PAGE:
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Why plastic straws should be taxed 26.5.2017 TreeHugger
A small charge has helped people move away from plastic shopping bags, so why not the same approach for straws?
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Here's How Long Your Trash Will Hang Around After You're Dead 22.5.2017 Green on HuffingtonPost.com
This story is part of a series on ocean plastics . Some things you toss in the trash will have a longer life span on this planet than you will ― and that’s not good news for the environment.   Americans generated 258 million tons of trash in 2014, according to the U.S. Environmental Protection Agency. While some of this trash gets recycled or composted, most of it ends up in landfills, where it releases  greenhouse gases that contribute to climate change . A lot of it also ends up in the oceans , where animals can eat  it or get harmed by it ― particularly if it’s plastic trash like bottle caps or fishing nets. And while an apple core might take just two months to decompose, a plastic water bottle can take up to 450 years , according to the National Oceanic and Atmospheric Association. What’s more, plastics may never fully disappear , scientists say. When plastic trash is dumped into the ocean, for example, it breaks down into smaller and smaller pieces known as  microplastics . Fish and shellfish eat ...
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In elk poaching case, a glimpse of a simmering land conflict 20.5.2017 High Country News Most Recent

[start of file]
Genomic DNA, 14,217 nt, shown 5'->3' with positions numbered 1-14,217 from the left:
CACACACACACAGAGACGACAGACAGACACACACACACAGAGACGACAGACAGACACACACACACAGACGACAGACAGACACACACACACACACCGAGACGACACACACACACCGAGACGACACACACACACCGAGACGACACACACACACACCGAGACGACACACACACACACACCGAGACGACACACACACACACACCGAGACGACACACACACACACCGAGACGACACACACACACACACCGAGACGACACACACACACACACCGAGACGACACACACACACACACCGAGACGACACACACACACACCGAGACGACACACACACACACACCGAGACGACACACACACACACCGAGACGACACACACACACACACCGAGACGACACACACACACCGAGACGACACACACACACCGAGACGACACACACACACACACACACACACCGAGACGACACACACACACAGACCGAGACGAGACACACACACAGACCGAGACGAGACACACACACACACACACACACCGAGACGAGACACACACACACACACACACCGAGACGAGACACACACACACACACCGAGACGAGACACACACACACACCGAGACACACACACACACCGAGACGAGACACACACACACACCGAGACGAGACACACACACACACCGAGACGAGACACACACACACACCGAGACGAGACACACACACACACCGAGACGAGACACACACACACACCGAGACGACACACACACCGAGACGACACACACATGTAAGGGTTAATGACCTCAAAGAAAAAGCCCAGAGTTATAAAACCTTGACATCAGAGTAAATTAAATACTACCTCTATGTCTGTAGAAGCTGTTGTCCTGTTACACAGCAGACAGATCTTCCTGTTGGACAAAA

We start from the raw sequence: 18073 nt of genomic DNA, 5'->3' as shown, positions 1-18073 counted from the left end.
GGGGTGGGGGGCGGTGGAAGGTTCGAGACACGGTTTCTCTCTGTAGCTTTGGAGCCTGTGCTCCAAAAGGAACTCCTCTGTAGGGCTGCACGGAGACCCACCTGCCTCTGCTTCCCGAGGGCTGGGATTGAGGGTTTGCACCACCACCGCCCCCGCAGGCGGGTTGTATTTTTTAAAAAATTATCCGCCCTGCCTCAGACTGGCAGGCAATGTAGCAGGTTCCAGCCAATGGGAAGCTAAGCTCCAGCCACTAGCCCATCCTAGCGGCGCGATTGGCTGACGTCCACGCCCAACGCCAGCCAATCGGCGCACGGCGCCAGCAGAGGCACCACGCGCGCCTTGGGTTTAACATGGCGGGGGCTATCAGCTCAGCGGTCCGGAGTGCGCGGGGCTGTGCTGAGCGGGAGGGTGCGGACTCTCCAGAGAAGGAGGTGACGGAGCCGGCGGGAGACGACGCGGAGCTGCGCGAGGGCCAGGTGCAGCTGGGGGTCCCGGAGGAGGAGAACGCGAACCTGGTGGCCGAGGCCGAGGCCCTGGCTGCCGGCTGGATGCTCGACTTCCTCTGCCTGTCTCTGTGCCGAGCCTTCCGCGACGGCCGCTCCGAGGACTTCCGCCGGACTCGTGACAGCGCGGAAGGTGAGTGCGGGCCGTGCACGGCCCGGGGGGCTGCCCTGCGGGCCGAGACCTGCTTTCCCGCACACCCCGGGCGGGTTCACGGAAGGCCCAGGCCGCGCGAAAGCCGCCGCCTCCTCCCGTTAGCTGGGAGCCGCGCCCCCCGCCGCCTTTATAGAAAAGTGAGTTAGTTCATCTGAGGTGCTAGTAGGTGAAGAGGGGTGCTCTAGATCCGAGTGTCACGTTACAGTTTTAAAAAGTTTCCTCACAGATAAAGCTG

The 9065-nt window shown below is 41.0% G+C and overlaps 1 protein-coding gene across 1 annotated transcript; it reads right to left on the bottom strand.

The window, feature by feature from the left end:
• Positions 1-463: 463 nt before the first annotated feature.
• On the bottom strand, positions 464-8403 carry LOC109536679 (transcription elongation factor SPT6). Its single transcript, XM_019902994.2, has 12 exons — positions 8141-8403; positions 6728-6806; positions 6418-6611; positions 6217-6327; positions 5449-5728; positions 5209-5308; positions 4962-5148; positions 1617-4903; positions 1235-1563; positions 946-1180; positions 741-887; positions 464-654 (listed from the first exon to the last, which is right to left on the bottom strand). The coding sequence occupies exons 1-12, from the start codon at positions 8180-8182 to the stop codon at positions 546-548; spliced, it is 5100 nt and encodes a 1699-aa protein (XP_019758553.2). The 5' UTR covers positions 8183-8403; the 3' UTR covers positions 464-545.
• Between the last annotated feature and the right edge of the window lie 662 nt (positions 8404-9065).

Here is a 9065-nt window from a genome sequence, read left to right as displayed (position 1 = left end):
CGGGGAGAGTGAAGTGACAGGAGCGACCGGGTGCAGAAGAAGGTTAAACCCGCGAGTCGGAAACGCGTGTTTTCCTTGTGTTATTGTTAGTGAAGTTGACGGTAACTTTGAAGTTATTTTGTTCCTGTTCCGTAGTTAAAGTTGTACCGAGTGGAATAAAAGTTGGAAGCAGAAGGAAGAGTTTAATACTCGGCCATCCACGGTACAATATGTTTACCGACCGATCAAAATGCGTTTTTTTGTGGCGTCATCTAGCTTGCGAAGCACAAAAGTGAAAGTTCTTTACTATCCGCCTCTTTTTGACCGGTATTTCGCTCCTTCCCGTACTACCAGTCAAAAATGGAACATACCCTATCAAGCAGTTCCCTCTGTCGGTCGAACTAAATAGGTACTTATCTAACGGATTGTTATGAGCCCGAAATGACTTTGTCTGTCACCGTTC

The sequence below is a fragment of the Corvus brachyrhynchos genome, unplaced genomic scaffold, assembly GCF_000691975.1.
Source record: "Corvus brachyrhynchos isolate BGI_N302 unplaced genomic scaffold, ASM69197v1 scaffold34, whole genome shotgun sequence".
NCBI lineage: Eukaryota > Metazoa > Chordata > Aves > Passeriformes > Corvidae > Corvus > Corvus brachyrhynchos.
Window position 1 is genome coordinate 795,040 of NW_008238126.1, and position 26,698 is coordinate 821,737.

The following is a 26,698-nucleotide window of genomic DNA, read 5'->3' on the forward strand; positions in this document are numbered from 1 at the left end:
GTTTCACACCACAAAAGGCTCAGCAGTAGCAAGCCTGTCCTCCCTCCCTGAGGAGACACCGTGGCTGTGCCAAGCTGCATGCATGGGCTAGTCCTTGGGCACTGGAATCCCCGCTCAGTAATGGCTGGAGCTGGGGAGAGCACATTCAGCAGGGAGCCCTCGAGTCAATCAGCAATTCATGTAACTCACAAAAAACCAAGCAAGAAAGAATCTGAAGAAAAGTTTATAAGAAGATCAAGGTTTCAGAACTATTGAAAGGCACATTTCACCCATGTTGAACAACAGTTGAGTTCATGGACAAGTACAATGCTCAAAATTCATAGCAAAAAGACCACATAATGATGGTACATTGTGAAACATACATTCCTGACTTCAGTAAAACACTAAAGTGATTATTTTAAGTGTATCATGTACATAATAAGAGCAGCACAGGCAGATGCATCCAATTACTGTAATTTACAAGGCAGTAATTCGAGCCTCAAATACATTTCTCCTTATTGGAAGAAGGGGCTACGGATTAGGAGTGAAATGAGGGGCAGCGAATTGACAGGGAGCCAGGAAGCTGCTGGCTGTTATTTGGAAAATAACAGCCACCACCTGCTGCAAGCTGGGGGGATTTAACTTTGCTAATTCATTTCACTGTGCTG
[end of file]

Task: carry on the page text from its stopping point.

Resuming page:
An Oregon rancher is charged for an elk slaughter.
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How I Broke Up With Plastic 17.5.2017 Politics on HuffingtonPost.com
19 plastic to-go containers 30 plastic bottles *I’ve also saved about 14 paper bags over the same period. It turns out that choosing paper or even biodegradable  plastic over regular plastic isn’t necessarily better. The best practice is to reduce the usage of all single-use items, no matter what they’re made of. My breakup with throwaway plastics didn’t always go smoothly. I failed to fulfill the basic criteria of the experiment on at least three occasions. Once, I accidentally (I swear!) opened and started drinking a bottle of mineral water offered to me at a concert. It reminded me of how mindlessly and instinctively I use plastic products. The second time was when I went to an Indian restaurant to order takeaway for lunch and forgot to bring my own container — and that sambar rice was too enticing to pass up. (Full disclosure: I have no regrets. it was delicious). The third instance occurred when I went to the supermarket without my own bag (d’oh!) and, faced with way too much to carry, I accepted ...
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How I Broke Up With Plastic 17.5.2017 Green on HuffingtonPost.com
19 plastic to-go containers 30 plastic bottles *I’ve also saved about 14 paper bags over the same period. It turns out that choosing paper or even biodegradable  plastic over regular plastic isn’t necessarily better. The best practice is to reduce the usage of all single-use items, no matter what they’re made of. My breakup with throwaway plastics didn’t always go smoothly. I failed to fulfill the basic criteria of the experiment on at least three occasions. Once, I accidentally (I swear!) opened and started drinking a bottle of mineral water offered to me at a concert. It reminded me of how mindlessly and instinctively I use plastic products. The second time was when I went to an Indian restaurant to order takeaway for lunch and forgot to bring my own container — and that sambar rice was too enticing to pass up. (Full disclosure: I have no regrets. it was delicious). The third instance occurred when I went to the supermarket without my own bag (d’oh!) and, faced with way too much to carry, I accepted ...